Effects of testlike events on on-task behavior, test anxiety, and achievement in a classroom rule-learning task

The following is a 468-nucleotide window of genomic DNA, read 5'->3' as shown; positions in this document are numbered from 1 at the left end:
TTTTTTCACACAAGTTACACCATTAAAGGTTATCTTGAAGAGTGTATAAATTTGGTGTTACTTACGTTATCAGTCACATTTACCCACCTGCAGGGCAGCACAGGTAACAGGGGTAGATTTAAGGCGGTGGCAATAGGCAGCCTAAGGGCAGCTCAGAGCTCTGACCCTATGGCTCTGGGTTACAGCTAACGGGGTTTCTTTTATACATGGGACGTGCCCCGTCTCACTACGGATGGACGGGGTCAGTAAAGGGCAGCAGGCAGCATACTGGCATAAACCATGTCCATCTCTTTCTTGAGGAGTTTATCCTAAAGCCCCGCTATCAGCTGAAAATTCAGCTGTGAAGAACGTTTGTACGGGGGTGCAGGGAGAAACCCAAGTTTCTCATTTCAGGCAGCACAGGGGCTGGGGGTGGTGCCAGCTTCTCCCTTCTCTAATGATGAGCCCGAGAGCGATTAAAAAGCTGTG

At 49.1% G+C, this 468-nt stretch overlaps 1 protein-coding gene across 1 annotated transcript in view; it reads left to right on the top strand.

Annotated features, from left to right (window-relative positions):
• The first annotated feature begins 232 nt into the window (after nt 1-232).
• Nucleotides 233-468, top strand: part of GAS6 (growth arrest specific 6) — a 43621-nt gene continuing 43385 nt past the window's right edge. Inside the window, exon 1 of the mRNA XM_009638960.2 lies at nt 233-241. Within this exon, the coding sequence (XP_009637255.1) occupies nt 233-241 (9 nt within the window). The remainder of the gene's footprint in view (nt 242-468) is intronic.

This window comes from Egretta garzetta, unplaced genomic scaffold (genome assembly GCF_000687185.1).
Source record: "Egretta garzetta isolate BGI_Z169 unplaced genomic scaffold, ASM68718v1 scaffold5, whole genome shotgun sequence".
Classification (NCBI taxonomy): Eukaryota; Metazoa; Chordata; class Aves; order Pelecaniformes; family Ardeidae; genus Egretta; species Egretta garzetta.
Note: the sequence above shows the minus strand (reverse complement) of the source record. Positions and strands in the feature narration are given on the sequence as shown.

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Findings on the effects of questions on attention and achievement seem inconsistent. Perhaps the inconsistencies are related to the number of pupils who are required to make overt, interpretable responses to each question. 52 3rd-grade students were randomly assigned to 2 groups and exposed to a standard lesson with the same questions. Control Ss were called upon randomly, and all experimental Ss were asked to indicate responses to every question with a nonverbal gesture. Off-task behavior was half as frequent in the experimental group, and achievement increased dramatically. No difference was detected in Ss' responses to a Likert scale of test anxiety. Apparently questions addressed to individuals are nominal stimuli to some group members and are less effective than questions used as test-like events. (10 ref) (PsycINFO Database Record (c) 2006 APA, all rights reserved)

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